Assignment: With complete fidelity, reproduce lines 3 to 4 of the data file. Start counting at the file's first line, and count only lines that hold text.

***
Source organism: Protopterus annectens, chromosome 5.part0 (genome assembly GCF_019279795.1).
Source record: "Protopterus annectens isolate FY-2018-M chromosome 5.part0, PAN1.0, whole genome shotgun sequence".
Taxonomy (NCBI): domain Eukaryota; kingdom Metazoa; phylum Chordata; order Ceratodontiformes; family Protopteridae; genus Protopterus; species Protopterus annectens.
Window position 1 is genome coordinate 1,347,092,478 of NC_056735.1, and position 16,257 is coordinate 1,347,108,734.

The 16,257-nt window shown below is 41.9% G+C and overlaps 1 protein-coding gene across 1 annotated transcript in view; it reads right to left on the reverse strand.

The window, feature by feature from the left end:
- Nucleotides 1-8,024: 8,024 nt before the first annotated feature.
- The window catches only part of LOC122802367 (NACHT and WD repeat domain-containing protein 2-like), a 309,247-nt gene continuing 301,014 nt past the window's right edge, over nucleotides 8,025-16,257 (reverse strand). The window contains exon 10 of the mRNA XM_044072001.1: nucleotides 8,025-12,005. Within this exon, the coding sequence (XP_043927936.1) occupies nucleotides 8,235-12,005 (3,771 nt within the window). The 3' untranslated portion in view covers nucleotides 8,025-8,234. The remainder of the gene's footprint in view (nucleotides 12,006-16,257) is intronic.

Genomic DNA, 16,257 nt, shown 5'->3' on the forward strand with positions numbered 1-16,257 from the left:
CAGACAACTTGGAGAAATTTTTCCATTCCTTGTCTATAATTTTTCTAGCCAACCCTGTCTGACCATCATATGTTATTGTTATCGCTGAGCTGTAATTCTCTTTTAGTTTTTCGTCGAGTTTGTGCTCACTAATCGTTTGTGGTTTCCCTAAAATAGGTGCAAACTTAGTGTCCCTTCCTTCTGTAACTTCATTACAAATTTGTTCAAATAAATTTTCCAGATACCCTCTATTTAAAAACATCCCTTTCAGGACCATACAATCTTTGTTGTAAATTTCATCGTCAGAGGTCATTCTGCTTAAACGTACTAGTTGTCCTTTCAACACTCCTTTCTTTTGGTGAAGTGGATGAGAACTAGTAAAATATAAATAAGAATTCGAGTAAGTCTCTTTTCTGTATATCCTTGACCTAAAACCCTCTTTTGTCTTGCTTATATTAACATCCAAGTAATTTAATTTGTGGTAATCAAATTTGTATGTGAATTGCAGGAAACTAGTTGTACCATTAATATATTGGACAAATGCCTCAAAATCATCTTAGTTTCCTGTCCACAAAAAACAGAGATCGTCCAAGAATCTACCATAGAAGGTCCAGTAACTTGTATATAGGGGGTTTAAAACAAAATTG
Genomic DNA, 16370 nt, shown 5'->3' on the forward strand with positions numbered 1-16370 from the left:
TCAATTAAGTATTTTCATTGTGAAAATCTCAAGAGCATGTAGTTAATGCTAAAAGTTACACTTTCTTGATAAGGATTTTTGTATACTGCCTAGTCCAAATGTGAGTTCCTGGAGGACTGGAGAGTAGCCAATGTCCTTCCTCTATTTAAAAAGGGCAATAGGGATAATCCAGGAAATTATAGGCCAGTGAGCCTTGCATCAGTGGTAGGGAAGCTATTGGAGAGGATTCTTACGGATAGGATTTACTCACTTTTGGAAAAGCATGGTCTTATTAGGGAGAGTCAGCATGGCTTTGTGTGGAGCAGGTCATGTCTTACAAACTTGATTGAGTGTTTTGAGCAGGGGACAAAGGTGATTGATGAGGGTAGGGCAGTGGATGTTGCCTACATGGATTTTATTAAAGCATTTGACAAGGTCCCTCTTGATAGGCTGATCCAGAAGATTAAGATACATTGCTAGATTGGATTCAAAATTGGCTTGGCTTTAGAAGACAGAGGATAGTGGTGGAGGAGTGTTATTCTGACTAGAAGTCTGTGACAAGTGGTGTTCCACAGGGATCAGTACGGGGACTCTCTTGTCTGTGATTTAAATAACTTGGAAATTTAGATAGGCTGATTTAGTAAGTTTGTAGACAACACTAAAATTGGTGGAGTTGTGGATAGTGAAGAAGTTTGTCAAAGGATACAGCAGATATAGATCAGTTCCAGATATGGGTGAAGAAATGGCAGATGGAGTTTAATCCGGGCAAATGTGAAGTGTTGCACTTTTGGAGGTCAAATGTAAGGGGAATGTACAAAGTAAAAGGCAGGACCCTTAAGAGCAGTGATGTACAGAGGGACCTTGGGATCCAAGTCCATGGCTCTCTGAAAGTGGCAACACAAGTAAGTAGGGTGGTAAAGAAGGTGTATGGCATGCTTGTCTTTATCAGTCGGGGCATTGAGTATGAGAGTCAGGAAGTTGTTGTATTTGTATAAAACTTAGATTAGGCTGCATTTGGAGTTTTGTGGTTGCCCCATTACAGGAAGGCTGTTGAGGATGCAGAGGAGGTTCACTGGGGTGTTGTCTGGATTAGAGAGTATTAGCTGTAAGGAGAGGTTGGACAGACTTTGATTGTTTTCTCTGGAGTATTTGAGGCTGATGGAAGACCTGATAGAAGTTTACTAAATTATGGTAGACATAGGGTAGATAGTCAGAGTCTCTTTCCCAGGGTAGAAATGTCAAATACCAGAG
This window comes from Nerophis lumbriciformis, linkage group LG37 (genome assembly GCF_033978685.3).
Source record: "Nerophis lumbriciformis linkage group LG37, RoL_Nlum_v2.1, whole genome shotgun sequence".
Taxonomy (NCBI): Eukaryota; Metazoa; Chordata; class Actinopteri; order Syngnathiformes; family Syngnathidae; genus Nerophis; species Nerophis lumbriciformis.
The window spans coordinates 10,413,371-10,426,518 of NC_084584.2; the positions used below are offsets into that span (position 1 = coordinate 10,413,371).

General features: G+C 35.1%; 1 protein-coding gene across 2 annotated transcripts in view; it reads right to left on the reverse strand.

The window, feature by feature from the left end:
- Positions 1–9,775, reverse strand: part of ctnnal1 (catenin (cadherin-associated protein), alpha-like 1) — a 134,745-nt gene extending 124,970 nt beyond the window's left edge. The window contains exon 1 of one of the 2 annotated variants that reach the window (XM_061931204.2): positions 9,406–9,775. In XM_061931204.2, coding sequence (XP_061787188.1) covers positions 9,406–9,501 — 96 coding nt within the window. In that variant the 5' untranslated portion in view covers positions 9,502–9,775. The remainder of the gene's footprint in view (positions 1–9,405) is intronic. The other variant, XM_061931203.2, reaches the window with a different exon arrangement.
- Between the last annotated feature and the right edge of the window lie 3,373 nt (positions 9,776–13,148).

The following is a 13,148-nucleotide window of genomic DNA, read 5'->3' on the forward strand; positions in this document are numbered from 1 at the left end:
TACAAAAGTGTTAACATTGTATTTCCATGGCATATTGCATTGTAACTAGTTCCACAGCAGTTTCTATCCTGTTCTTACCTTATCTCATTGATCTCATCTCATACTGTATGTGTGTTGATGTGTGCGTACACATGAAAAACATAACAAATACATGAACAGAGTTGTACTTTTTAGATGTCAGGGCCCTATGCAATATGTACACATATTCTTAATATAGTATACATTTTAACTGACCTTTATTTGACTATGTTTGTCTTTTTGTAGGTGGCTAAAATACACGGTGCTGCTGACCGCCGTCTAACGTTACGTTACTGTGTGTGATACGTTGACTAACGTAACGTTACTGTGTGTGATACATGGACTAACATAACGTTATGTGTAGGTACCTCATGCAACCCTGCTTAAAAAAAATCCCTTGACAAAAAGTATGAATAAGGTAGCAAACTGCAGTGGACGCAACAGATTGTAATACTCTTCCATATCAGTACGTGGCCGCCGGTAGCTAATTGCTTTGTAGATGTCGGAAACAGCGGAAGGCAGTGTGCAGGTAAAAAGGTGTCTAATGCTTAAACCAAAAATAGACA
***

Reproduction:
Taxonomy (NCBI): domain Eukaryota; kingdom Metazoa; phylum Chordata; order Ceratodontiformes; family Protopteridae; genus Protopterus; species Protopterus annectens.
Window position 1 is genome coordinate 1,347,092,478 of NC_056735.1, and position 16,257 is coordinate 1,347,108,734.